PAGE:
Participation in recreational fishing has plateaued since its peak in the late 1980’s. While the number of anglers in the United States has stagnated, the proportion of Americans who regularly fish has steadily declined. It is imperative that an effort be made to protect our angling traditions and the vital conservation funding that they generate.
Participation in recreational fishing has plateaued since its peak in the late 1980’s. While the number of anglers in the United States has stagnated, the proportion of Americans who regularly fish has steadily declined. Recent certified license data from the U.S. Fish and Wildlife Service suggest that there are approximately 28.4 million anglers in the United States today, or 8.87% of the population. In 1988, anglers represented approximately 13% of the U.S. population – over 31 million people. Fishing license sales generate critical funding each year for wildlife conservation and habitat restoration, while angler expenditures generate billions of dollars annually for the national economy and support hundreds of thousands of jobs. The decline in the proportion of Americans who fish poses an ever increasing threat to wildlife conservation and management.
Anglers make a significant contribution to the U.S. economy, spending $61.7 billion every year. Anglers’ economic activity supports more than 828,000 jobs and generates $8 billion in federal tax revenue – enough to pay the salaries of 410,000 privates in the U.S. Army. Most importantly, however, anglers contribute heavily to the American System of Conservation Funding. Sales of fishing licenses, coupled with excise taxes on rods, reels, bait, motorboat fuel, and a wide variety of fishing and boating-related expenditures has contributed $7.3 billion to sport fish restoration programs since 1952. State fish and wildlife agencies are the primary managers of our nation’s fish and wildlife resources and monies generated by anglers in 2016 provided on average 83% of the funding for all state freshwater fisheries and aquatic habitat management.
In an effort to preserve the angling tradition in the United States, state fish and wildlife agencies, sport fishing and boating conservation organizations, and the fishing industry have invested in recruitment, retention and reactivation initiatives. Initiatives like the “Fishing Buddy” program in New Jersey allow anglers to purchase licenses at a reduced price for those who have either never bought a fishing license, or have not bought one for several years. Wildlife agencies in other states have published long-term recruitment plans, and sport fishing NGOs have conducted in-depth studies of current recruitment and retention trends.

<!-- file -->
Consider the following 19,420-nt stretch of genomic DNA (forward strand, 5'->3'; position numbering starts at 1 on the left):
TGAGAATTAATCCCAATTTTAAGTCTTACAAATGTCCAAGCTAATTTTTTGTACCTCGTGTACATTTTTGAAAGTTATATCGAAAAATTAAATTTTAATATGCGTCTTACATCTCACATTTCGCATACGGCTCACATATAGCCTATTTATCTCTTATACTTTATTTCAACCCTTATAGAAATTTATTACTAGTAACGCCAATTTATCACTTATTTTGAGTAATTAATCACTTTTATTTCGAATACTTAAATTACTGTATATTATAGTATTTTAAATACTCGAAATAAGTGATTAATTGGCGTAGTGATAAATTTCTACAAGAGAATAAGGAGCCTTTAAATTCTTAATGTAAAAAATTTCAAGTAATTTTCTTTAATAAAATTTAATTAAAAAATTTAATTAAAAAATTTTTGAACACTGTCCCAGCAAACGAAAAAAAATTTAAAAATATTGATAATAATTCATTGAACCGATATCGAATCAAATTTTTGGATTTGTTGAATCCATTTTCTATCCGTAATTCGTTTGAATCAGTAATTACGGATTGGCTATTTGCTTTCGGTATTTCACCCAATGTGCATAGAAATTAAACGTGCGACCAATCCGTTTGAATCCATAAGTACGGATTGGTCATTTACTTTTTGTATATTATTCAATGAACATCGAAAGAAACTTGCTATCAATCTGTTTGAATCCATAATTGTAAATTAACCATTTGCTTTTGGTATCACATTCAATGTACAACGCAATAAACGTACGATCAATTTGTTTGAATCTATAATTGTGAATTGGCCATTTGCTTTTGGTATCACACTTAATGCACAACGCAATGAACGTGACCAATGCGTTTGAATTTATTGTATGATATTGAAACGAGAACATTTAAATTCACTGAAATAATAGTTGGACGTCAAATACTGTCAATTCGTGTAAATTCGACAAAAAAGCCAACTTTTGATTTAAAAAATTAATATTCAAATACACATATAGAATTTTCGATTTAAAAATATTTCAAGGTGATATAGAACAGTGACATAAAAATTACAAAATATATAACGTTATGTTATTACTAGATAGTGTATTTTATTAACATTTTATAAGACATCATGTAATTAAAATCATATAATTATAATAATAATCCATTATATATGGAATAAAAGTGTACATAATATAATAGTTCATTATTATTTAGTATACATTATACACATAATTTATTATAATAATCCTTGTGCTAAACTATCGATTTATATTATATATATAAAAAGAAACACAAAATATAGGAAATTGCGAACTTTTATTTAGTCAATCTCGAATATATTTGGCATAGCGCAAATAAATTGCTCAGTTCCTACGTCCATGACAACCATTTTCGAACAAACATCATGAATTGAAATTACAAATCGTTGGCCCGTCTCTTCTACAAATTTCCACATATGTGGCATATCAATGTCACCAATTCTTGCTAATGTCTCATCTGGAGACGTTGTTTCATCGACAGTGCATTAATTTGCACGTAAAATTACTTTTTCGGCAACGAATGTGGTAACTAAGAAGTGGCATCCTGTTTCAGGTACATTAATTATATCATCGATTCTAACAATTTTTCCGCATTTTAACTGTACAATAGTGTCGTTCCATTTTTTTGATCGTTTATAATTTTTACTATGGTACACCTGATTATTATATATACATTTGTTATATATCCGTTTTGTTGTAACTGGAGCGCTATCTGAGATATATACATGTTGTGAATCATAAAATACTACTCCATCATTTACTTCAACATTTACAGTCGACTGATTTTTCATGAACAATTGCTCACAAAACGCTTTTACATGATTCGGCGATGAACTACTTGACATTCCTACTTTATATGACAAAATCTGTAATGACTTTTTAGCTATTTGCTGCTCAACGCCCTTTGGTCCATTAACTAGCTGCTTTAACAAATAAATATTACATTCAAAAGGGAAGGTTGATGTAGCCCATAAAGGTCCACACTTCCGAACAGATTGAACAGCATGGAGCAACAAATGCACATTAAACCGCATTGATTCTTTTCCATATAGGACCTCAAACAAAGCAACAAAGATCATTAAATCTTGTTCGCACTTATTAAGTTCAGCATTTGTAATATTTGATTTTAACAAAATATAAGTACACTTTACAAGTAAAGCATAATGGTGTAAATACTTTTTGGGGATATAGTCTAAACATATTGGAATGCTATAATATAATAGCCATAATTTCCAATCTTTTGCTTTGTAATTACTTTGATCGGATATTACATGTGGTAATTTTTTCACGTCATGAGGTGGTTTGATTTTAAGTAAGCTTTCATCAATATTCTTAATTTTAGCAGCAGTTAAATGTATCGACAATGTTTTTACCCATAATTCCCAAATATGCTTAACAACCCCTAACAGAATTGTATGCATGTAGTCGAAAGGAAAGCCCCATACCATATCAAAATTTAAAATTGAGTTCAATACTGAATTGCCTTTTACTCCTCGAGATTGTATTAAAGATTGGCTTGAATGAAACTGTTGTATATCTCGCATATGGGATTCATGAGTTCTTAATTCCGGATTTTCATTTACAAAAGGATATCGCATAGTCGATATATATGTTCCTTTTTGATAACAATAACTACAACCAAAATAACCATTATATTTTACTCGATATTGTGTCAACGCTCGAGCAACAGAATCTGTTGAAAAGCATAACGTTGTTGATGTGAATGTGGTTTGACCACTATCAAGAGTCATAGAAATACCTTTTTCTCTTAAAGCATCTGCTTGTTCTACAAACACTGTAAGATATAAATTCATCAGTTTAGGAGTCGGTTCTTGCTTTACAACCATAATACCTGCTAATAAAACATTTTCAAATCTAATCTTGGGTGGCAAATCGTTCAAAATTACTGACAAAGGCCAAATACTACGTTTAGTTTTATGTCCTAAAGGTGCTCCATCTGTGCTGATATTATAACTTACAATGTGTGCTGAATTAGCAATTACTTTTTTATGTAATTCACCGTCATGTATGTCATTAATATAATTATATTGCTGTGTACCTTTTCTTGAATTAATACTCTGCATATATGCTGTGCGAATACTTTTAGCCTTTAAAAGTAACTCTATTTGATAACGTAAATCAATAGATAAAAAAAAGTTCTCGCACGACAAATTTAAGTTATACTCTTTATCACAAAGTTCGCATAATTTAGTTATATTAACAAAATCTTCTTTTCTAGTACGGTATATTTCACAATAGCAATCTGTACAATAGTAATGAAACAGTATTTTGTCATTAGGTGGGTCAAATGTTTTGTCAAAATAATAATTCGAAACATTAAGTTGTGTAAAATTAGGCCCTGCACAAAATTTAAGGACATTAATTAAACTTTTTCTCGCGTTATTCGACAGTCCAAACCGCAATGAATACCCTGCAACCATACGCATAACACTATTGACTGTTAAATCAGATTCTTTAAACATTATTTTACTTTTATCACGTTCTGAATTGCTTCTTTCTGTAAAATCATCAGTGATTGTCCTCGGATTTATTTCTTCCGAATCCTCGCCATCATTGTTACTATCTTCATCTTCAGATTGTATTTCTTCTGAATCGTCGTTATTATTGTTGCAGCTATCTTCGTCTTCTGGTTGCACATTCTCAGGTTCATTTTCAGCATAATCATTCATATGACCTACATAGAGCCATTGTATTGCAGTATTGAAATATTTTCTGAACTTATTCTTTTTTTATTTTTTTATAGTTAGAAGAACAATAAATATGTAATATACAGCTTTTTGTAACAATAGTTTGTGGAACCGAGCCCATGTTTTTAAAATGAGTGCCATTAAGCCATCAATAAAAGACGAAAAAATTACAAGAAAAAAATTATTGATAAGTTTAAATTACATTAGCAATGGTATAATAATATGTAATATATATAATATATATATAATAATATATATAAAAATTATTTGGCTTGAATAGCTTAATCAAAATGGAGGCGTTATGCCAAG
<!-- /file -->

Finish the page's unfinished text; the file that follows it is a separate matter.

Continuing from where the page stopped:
Points of Interest
- It is imperative that an effort be made to protect our angling traditions and the vital conservation funding that they generate.
- Fishing appreciation programs in schools and programs to facilitate recruitment and reactivation are key to maintaining and increasing the number of American anglers.
- The proportion of Americans who fish peaked at 12.8% in 1988, when 31.5 million fishing licenses were sold. In 2015, 28.4 million licenses were sold, suggesting that 8.8% of Americans now fish – a decline of 31%. In the same time period, the population of the United States increased by 30%.
- Die-hard anglers are a small group: Out of the pool of roughly 30 million people who fish each year, only four percent purchase a fishing license every year.
Development and use of partnerships and strategic models must continue to be utilized to reverse stagnating participation in angling. Numerous tools exists that may be able to reverse this trend, including implementation of mentee fishing licenses, media outreach, and fishing appreciation programs in schools, among many others. Additionally, protecting and expanding access to public waters should remain a priority. State legislators are encouraged to work with their state fish and wildlife agencies to ensure that state-level programs are designed and implemented to reach new audiences and mentor potential recruits to join the angling community, in addition to retaining current anglers.
For more information regarding this issue, please contact:
Chris Horton (501) 865-1475; firstname.lastname@example.org
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